Mango Markets to Resume Crypto Trading, SEC Be Damned
Developers behind the Solana-based crypto exchange aren't letting a little scrutiny from federal regulators stop Mango Markets.
Developers behind the shuttered decentralized crypto exchange Mango Markets say they’re pushing forward with a relaunch of the project – even as the U.S. Securities and Exchange Commission (SEC) alleges the project’s native token, MNGO, is a security.
The SEC’s labeling of the token raises knotty problems about whether Mango Markets’ “version 4” can proceed without facing regulators’ wrath. The SEC hasn’t alleged wrongdoing by Mango. But the agency last week accused MNGO trader Avraham Eisenberg, who drained $116 million from the exchange in October, of securities market manipulation.
Securities lawyers who aren’t involved in the case told CoinDesk the SEC might be laying the groundwork to bring a case against the exchange that issued MNGO to its investors when it launched in 2021.
“By noting that purportedly ineligible U.S. investors participated in the token sale, the SEC is implying that it also has authority to bring a future case asserting this is an unregistered securities offering,” said Howard Fischer, a former SEC trial counsel and partner at the law firm Moses Singer.
The SEC declined to comment.
On a call Sunday with Mango developers, which CoinDesk attended, project founder Daffy Durairaj pledged to proceed with the software upgrade that will restart Mango Markets, the once-popular venue for trading, borrowing and lending cryptocurrencies on Solana. It went dark in October after one trader drained Mango and its customers of crypto worth $116 million.
That exploiter, 27-year-old Eisenberg, was arrested in December on commodities fraud and market manipulation charges stemming from his self-described “highly profitable trading strategy.” Just last week, the SEC filed its own lawsuit against Eisenberg and alleged Mango’s native governance token, MNGO, is a security. (On Thursday Mango sued Eisenberg over $47 million).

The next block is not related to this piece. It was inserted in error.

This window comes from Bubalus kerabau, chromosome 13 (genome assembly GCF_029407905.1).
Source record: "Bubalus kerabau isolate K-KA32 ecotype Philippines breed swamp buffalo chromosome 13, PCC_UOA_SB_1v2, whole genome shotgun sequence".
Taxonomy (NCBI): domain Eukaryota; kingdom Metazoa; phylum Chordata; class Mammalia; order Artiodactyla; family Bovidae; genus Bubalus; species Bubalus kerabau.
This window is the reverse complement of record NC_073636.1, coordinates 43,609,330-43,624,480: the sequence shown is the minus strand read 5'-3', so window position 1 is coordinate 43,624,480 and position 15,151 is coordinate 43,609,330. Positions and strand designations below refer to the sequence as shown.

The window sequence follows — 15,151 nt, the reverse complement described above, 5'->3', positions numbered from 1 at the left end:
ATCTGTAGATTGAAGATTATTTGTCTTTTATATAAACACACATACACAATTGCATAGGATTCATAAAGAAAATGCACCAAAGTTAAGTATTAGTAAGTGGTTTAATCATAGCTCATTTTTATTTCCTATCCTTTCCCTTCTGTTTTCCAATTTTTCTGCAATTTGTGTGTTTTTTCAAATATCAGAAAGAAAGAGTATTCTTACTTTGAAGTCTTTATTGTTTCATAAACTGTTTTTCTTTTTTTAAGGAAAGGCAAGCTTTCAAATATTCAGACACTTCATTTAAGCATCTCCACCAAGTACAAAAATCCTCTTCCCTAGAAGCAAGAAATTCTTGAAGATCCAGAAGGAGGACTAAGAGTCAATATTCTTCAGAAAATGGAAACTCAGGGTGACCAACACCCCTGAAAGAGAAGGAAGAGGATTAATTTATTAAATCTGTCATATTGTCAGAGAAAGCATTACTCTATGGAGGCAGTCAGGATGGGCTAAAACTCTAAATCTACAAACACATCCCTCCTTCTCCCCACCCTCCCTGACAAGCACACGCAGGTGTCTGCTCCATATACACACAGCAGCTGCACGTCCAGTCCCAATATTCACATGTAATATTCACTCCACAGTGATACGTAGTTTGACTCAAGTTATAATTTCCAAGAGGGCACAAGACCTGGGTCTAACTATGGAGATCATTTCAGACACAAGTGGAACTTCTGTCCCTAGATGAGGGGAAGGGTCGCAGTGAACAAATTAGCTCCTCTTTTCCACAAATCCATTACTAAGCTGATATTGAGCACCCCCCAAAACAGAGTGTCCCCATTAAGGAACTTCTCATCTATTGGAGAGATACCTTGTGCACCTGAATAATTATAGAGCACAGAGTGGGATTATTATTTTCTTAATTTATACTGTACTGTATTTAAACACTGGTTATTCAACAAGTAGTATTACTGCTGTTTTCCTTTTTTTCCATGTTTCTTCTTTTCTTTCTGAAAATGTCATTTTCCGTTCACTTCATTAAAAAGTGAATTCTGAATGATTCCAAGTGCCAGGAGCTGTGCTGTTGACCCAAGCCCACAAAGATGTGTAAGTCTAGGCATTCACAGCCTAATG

MNGO, a crypto governance token that grants its holders voting rights over Mango Markets’ operations, “was offered and sold as a security,” the SEC said, noting it is investigating “other securities law violations” alongside the Eisenberg case. That ominous pledge could have major implications for Mango Markets’ U.S. team if the SEC decides to sue.
No matter: Mango’s developers are pressing forward with the trading venue’s relaunch. In a developer call on Sunday, Mango Markets founder Daffy Durairaj gave a run-down of progress. It was Mango’s first developer meetup in the wake of the Eisenberg exploit, and Durairaj tried to strike a positive tone.
Reopening Mango Markets
For him and Mango’s other developers, the long-planned version (v)4 upgrade is the protocol’s ticket back to relevance in a radically-altered landscape for Solana DeFi. Solana-based trading protocols have lost over 70% of their total value locked (TVL) since Nov. 1, days before the FTX crypto exchange collapsed, according to DeFiLlama, (Crypto DeFi in aggregate lost some 14% over the same period.)
The SEC’s specter looms over v4. In the lawsuit against Eisenberg, SEC lawyers went out of their way to mention that “Mango has been touting the upcoming launch of version 4 of Mango Markets on its website and on social media.”
The reference looked odd because it had no apparent connection to the SEC’s accusations against Eisenberg, Jeffrey Gebert, a partner specializing in securities at the Canadian law firm McMillan LLP, told CoinDesk.
“There are some concerns that they’re looking at Mango v4’s launch,” Durairaj said of the SEC to the 50-odd attendees on the developer call.